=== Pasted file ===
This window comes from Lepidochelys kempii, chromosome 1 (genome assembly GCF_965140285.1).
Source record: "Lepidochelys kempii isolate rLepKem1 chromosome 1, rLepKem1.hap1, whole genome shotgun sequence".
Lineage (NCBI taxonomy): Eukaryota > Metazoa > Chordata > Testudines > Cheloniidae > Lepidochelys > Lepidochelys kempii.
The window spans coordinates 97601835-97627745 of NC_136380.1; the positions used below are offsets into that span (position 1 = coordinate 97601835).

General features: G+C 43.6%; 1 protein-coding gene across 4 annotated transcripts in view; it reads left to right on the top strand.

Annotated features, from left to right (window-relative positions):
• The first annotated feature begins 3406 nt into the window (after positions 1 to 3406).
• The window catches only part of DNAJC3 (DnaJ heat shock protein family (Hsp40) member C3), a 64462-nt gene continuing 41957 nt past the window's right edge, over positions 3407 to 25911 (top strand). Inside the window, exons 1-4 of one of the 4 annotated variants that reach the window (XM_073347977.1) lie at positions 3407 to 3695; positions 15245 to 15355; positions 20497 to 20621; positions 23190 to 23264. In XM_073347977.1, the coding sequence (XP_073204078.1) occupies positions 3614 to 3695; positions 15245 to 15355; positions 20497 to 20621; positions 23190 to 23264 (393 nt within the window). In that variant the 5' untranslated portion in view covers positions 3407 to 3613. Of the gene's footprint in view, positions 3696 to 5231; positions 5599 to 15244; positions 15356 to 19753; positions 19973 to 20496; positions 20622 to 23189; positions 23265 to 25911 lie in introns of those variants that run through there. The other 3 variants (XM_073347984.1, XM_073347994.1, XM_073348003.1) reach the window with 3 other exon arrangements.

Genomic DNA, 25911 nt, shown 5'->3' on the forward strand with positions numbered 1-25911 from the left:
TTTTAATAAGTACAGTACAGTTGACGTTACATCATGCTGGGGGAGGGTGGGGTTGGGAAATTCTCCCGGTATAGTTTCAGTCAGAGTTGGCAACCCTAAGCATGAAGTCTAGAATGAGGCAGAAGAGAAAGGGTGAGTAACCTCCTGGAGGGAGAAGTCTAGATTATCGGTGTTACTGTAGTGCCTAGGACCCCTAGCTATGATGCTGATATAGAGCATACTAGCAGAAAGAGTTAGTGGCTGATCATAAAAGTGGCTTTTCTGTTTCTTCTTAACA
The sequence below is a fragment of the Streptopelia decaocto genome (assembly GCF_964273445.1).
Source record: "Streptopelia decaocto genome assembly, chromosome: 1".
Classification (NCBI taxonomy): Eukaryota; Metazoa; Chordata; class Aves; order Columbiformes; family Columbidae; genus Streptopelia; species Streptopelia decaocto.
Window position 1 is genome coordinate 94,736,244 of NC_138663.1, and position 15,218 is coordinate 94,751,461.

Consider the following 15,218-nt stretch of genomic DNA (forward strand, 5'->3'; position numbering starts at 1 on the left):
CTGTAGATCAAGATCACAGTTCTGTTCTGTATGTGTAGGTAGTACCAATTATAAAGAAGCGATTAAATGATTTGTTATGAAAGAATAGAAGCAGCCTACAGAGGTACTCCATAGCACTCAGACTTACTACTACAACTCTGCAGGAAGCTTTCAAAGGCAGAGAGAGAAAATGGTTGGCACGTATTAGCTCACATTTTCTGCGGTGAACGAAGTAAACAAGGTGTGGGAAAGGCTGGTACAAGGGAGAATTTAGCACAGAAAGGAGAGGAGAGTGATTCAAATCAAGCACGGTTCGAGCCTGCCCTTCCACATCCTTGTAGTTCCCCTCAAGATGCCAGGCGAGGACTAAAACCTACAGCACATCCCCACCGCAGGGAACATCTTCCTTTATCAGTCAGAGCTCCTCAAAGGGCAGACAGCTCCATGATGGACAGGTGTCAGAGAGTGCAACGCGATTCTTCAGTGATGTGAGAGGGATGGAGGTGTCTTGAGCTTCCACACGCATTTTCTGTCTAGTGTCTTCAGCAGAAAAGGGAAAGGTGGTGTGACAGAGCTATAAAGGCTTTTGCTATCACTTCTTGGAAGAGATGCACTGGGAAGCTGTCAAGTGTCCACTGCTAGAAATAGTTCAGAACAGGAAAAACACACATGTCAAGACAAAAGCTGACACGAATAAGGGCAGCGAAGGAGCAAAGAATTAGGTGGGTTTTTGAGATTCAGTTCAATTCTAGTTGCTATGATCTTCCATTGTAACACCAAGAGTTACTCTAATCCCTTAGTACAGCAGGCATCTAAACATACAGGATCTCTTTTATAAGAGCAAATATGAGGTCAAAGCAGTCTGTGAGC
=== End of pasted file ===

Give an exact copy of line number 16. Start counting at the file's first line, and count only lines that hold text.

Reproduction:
CTGTAGATCAAGATCACAGTTCTGTTCTGTATGTGTAGGTAGTACCAATTATAAAGAAGCGATTAAATGATTTGTTATGAAAGAATAGAAGCAGCCTACAGAGGTACTCCATAGCACTCAGACTTACTACTACAACTCTGCAGGAAGCTTTCAAAGGCAGAGAGAGAAAATGGTTGGCACGTATTAGCTCACATTTTCTGCGGTGAACGAAGTAAACAAGGTGTGGGAAAGGCTGGTACAAGGGAGAATTTAGCACAGAAAGGAGAGGAGAGTGATTCAAATCAAGCACGGTTCGAGCCTGCCCTTCCACATCCTTGTAGTTCCCCTCAAGATGCCAGGCGAGGACTAAAACCTACAGCACATCCCCACCGCAGGGAACATCTTCCTTTATCAGTCAGAGCTCCTCAAAGGGCAGACAGCTCCATGATGGACAGGTGTCAGAGAGTGCAACGCGATTCTTCAGTGATGTGAGAGGGATGGAGGTGTCTTGAGCTTCCACACGCATTTTCTGTCTAGTGTCTTCAGCAGAAAAGGGAAAGGTGGTGTGACAGAGCTATAAAGGCTTTTGCTATCACTTCTTGGAAGAGATGCACTGGGAAGCTGTCAAGTGTCCACTGCTAGAAATAGTTCAGAACAGGAAAAACACACATGTCAAGACAAAAGCTGACACGAATAAGGGCAGCGAAGGAGCAAAGAATTAGGTGGGTTTTTGAGATTCAGTTCAATTCTAGTTGCTATGATCTTCCATTGTAACACCAAGAGTTACTCTAATCCCTTAGTACAGCAGGCATCTAAACATACAGGATCTCTTTTATAAGAGCAAATATGAGGTCAAAGCAGTCTGTGAGC